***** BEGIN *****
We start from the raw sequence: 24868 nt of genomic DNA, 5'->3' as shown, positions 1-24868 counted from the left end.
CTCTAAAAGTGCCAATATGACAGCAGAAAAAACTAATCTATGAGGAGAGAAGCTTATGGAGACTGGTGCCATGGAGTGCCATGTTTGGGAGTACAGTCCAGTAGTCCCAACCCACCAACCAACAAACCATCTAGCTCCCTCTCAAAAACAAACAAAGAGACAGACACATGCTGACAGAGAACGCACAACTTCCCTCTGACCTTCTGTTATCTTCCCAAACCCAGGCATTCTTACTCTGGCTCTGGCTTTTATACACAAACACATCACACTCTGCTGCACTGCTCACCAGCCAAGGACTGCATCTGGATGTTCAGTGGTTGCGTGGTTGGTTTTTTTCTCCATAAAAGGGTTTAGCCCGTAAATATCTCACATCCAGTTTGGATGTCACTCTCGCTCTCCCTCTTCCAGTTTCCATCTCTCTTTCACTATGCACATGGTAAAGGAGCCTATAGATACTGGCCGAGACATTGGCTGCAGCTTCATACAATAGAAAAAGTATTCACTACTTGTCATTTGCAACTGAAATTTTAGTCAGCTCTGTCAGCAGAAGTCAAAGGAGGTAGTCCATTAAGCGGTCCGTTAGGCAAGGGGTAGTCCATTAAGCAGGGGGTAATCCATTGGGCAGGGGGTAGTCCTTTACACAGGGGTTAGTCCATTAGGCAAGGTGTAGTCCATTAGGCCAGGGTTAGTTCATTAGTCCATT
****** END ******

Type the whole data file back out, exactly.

We start from the raw sequence: 24868 nt of genomic DNA, 5'->3' as shown, positions 1-24868 counted from the left end.
CTCTAAAAGTGCCAATATGACAGCAGAAAAAACTAATCTATGAGGAGAGAAGCTTATGGAGACTGGTGCCATGGAGTGCCATGTTTGGGAGTACAGTCCAGTAGTCCCAACCCACCAACCAACAAACCATCTAGCTCCCTCTCAAAAACAAACAAAGAGACAGACACATGCTGACAGAGAACGCACAACTTCCCTCTGACCTTCTGTTATCTTCCCAAACCCAGGCATTCTTACTCTGGCTCTGGCTTTTATACACAAACACATCACACTCTGCTGCACTGCTCACCAGCCAAGGACTGCATCTGGATGTTCAGTGGTTGCGTGGTTGGTTTTTTTCTCCATAAAAGGGTTTAGCCCGTAAATATCTCACATCCAGTTTGGATGTCACTCTCGCTCTCCCTCTTCCAGTTTCCATCTCTCTTTCACTATGCACATGGTAAAGGAGCCTATAGATACTGGCCGAGACATTGGCTGCAGCTTCATACAATAGAAAAAGTATTCACTACTTGTCATTTGCAACTGAAATTTTAGTCAGCTCTGTCAGCAGAAGTCAAAGGAGGTAGTCCATTAAGCGGTCCGTTAGGCAAGGGGTAGTCCATTAAGCAGGGGGTAATCCATTGGGCAGGGGGTAGTCCTTTACACAGGGGTTAGTCCATTAGGCAAGGTGTAGTCCATTAGGCCAGGGTTAGTTCATTAGTCCATT